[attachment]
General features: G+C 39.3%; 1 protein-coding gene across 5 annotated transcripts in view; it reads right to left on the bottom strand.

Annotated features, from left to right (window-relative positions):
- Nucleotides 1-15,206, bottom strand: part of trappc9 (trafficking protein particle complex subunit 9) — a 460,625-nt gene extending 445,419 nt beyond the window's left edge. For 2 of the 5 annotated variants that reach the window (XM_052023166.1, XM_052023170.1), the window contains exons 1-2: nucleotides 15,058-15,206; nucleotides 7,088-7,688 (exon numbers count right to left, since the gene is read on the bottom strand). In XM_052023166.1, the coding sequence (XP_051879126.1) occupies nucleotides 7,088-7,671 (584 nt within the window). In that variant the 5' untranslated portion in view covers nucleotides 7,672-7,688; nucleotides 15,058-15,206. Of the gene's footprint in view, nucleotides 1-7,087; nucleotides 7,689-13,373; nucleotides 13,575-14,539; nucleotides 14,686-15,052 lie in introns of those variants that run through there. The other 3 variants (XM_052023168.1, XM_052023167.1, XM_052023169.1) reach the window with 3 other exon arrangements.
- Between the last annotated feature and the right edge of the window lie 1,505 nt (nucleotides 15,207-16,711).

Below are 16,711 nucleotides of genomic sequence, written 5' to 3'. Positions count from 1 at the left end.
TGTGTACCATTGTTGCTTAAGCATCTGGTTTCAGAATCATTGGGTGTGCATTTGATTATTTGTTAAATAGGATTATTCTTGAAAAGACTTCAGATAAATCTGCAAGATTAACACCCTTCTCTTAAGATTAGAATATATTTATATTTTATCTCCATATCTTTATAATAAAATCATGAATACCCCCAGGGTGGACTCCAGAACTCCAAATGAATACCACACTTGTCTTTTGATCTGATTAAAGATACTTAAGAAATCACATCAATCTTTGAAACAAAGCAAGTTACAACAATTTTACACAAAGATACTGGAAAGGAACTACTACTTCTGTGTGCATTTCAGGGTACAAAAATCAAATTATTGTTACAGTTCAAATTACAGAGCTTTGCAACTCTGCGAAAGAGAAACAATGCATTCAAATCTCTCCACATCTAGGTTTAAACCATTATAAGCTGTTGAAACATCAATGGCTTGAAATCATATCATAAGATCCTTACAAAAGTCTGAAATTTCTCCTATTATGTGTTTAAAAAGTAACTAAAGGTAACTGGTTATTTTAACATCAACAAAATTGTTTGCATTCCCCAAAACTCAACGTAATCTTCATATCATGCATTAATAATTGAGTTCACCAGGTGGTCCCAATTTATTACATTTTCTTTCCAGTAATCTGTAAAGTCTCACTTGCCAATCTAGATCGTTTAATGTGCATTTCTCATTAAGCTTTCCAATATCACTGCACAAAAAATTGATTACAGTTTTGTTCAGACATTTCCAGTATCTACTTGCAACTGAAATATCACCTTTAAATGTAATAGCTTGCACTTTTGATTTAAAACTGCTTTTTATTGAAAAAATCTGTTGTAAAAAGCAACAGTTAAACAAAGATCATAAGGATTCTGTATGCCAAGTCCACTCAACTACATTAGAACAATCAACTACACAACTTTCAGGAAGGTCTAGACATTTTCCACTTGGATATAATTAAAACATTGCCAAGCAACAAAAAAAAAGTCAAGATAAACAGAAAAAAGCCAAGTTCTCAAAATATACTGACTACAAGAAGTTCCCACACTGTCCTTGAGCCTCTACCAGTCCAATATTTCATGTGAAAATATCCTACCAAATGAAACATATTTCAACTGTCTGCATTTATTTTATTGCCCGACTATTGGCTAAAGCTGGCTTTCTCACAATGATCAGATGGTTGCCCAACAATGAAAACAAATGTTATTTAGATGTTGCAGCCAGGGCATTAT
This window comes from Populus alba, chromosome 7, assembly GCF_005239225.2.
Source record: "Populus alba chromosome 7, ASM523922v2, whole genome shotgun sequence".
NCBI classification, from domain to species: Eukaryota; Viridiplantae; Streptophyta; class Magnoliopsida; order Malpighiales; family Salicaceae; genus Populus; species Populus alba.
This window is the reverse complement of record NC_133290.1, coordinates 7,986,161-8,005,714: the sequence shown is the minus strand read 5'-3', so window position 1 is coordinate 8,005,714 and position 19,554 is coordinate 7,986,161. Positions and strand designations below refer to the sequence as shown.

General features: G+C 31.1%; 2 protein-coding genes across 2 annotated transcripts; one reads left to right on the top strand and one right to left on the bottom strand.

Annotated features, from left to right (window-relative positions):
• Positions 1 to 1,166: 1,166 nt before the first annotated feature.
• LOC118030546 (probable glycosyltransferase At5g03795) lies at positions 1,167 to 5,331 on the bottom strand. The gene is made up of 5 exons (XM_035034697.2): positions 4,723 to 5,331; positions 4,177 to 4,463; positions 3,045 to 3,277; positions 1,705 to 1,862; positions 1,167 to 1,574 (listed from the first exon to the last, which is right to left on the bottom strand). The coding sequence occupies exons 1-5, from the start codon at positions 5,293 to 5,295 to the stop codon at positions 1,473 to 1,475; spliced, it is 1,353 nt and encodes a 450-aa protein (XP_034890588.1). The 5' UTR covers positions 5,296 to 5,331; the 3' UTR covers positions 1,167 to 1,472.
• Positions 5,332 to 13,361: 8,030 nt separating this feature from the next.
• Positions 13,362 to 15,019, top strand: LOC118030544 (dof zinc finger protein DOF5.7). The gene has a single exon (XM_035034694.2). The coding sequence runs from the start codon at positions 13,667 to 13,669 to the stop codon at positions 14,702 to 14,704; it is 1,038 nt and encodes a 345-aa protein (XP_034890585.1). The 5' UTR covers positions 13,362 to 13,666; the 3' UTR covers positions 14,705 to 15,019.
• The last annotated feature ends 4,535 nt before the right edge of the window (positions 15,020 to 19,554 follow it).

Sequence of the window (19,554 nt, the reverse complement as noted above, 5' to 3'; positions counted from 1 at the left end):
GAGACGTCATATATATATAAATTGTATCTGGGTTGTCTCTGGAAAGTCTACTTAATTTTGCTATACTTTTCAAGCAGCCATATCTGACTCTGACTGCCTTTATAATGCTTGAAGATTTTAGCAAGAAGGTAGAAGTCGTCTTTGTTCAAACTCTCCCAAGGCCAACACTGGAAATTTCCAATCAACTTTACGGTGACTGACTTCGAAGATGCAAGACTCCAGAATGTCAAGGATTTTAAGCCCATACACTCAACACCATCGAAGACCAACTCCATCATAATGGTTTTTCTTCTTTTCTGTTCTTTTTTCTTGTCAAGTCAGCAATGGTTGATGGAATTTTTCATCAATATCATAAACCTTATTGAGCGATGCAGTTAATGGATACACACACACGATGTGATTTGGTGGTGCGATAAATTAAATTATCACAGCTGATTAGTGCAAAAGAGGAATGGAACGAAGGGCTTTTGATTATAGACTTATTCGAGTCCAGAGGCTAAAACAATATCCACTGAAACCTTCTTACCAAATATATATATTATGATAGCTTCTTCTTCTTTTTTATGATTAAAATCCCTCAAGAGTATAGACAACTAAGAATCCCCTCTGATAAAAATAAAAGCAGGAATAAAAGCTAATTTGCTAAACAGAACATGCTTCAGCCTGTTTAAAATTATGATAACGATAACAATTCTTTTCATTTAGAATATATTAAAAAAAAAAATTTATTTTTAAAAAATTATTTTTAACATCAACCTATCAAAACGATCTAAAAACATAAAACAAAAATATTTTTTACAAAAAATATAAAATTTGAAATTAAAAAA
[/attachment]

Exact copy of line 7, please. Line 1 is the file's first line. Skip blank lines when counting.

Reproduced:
This window comes from Populus alba, chromosome 7, assembly GCF_005239225.2.